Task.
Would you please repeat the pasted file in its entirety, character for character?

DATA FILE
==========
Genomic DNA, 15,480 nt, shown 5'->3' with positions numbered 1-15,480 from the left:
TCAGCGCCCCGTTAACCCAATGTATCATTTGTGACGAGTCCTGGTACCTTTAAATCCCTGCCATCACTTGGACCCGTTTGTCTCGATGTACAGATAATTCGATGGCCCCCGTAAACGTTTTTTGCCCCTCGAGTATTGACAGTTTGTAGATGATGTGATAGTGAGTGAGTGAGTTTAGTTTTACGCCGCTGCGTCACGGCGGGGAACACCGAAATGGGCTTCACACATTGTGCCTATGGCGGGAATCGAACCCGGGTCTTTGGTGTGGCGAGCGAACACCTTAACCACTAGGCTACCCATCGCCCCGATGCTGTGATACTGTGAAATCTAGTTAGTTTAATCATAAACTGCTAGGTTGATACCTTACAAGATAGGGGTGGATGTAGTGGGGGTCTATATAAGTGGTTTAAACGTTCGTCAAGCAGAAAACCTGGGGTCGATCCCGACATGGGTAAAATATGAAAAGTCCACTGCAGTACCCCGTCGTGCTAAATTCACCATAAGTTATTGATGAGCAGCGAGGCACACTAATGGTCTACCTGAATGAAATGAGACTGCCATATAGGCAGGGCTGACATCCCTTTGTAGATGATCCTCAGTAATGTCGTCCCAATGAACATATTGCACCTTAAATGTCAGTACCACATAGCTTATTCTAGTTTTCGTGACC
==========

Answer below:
Genomic DNA, 15,480 nt, shown 5'->3' with positions numbered 1-15,480 from the left:
TCAGCGCCCCGTTAACCCAATGTATCATTTGTGACGAGTCCTGGTACCTTTAAATCCCTGCCATCACTTGGACCCGTTTGTCTCGATGTACAGATAATTCGATGGCCCCCGTAAACGTTTTTTGCCCCTCGAGTATTGACAGTTTGTAGATGATGTGATAGTGAGTGAGTGAGTTTAGTTTTACGCCGCTGCGTCACGGCGGGGAACACCGAAATGGGCTTCACACATTGTGCCTATGGCGGGAATCGAACCCGGGTCTTTGGTGTGGCGAGCGAACACCTTAACCACTAGGCTACCCATCGCCCCGATGCTGTGATACTGTGAAATCTAGTTAGTTTAATCATAAACTGCTAGGTTGATACCTTACAAGATAGGGGTGGATGTAGTGGGGGTCTATATAAGTGGTTTAAACGTTCGTCAAGCAGAAAACCTGGGGTCGATCCCGACATGGGTAAAATATGAAAAGTCCACTGCAGTACCCCGTCGTGCTAAATTCACCATAAGTTATTGATGAGCAGCGAGGCACACTAATGGTCTACCTGAATGAAATGAGACTGCCATATAGGCAGGGCTGACATCCCTTTGTAGATGATCCTCAGTAATGTCGTCCCAATGAACATATTGCACCTTAAATGTCAGTACCACATAGCTTATTCTAGTTTTCGTGACC